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The FBI is notoriously secretive about the informants it uses to collect information, but occasionally, details slip out. And in 1976, a congressional committee found that the FBI had 1,500 informants. Four years later, the agency told Congress it had 2,800. And today in the post-9/11 world, the FBI has 15,000 informants.

That's according to Trevor Aaronson. He's a fellow at the University of California, Berkeley's investigative reporting program. He spent a year researching the FBI's efforts to recruit informants, and he writes about it in the issue of Mother Jones magazine that hits newsstands tomorrow.

TREVOR AARONSON: People work for the FBI as informants for a variety of reasons. A big reason, especially within the Muslim community and in counterterrorism investigations, is that the FBI is able to use immigration against people. So if you're going to recruit an informant and you realize that he has an immigration violation, oftentimes, the FBI will be able to use that as a form of leverage.

SULLIVAN: You guys listed 500 cases. A lot of them involved informants. What did you find? Was there a problem with that?

AARONSON: In half of the 500 cases, informants were used. In some cases, they were used in ways that you would might expect them to be used, where it was someone tipped off the FBI to someone who potentially was up to something, you know, very destructive or some kind of criminal or terrorist activity.

In other cases, the informants play larger roles where they acted almost as agent provocateurs where they provided not only the opportunity for the person to commit this act of terror, but also the means.

SULLIVAN: So you're saying that they - in some ways, the FBI helped create a scenario where they could commit a crime that they may or may not have committed on their own?

AARONSON: Exactly. You know, one case that's worth noting along this line is a man in Illinois named Derrick Shareef. He was down on his luck. An informant approached him while he worked at a video game store, and Derrick expressed an interest in, you know, committing some sort of violence within the United States, and the informant kind of pushed him along and, in fact, introduced him to an undercover FBI agent who was posing as an arms dealer. And the arms dealer was going to provide Derrick with grenades, but in fact, Derrick Shareef was so broke that he didn't even have $100 to buy the grenades from the FBI agent.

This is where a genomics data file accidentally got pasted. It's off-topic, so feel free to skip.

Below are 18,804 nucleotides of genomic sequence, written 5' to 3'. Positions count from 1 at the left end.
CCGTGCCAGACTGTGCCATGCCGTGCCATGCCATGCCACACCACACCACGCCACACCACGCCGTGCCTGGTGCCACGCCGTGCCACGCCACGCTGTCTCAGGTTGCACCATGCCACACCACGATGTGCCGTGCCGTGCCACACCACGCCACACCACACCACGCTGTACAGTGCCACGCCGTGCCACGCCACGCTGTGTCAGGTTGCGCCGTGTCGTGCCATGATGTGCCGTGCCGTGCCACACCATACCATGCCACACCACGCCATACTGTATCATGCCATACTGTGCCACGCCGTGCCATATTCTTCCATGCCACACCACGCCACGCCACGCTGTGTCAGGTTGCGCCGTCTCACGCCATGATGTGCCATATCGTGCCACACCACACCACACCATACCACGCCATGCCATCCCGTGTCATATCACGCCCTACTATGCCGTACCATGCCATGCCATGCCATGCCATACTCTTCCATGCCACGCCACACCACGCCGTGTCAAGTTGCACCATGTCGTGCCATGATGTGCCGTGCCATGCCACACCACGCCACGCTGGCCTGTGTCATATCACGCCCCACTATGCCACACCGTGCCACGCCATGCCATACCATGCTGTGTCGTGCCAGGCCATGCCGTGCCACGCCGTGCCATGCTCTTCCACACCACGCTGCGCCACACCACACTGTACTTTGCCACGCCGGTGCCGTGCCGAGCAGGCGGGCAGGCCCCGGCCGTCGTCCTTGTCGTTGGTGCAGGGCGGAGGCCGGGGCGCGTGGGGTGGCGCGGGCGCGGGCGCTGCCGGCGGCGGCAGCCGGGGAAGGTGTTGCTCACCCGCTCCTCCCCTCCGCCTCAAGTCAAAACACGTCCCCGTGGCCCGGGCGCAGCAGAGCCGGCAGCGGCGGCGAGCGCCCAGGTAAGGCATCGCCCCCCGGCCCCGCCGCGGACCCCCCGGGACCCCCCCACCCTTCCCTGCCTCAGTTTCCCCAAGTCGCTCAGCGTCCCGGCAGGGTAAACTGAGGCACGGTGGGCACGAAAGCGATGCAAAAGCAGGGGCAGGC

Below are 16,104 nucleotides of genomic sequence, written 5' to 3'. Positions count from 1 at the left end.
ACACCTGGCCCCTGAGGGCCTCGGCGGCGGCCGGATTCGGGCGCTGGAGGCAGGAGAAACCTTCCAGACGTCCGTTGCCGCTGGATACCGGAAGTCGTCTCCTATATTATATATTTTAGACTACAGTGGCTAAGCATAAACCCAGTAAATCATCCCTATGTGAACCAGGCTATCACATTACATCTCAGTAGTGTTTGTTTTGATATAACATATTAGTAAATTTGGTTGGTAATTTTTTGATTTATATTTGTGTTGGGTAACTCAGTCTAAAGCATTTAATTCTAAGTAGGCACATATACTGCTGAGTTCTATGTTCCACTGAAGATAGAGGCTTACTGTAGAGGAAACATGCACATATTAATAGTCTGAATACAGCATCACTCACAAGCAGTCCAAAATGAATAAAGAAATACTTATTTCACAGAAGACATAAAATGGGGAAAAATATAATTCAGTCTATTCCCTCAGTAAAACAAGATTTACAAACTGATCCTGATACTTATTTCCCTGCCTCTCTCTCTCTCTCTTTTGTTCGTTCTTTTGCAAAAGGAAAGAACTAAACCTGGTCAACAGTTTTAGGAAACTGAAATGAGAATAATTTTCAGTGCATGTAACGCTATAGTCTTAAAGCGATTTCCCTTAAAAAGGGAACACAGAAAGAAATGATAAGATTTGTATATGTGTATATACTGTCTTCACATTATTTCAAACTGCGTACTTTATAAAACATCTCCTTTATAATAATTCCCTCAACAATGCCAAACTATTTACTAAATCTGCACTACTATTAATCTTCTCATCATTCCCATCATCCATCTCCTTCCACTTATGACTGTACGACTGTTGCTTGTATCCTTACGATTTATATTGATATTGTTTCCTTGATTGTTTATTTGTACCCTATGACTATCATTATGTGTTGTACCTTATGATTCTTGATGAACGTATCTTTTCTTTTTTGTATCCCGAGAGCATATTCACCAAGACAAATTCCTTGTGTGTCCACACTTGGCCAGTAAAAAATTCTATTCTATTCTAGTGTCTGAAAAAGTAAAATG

And so as a result, the FBI agent agreed to accept as trade speakers that Derrick had in exchange for the grenades. And ultimately, they were able to prosecute Shareef on that terrorism conspiracy, and he received 35 years in prison.

I think a question that's raised in a case like that is whether someone like Derrick Shareef would've had the opportunity to commit the crime he was convicted for, were it not for the FBI informant and were it not for the undercover agent providing the means and opportunity for him to do so.

SULLIVAN: Critics of the way the FBI uses informants would say that this is entrapment, that the FBI is creating crimes in order for people to commit them.

AARONSON: What the FBI says is that they're preventing these terrorists or these alleged terrorists from committing future acts of terror or potential acts of terror were they given the capability and the means by an actual terrorist.

SULLIVAN: Is there any sign that the FBI is going to scale back its program, or are they just moving full steam ahead?

AARONSON: I think informants are a critical part of the FBI. That's not, you know, exclusive to the Muslim community. It's a part of the FBI's investigation, you know, no matter what it's investigating.

SULLIVAN: That's writer Trevor Aaronson, who joined us from Berkeley, California. Today, we have a link to his story on our website, npr.org. Thanks so much for joining us, Trevor.

AARONSON: Thank you.

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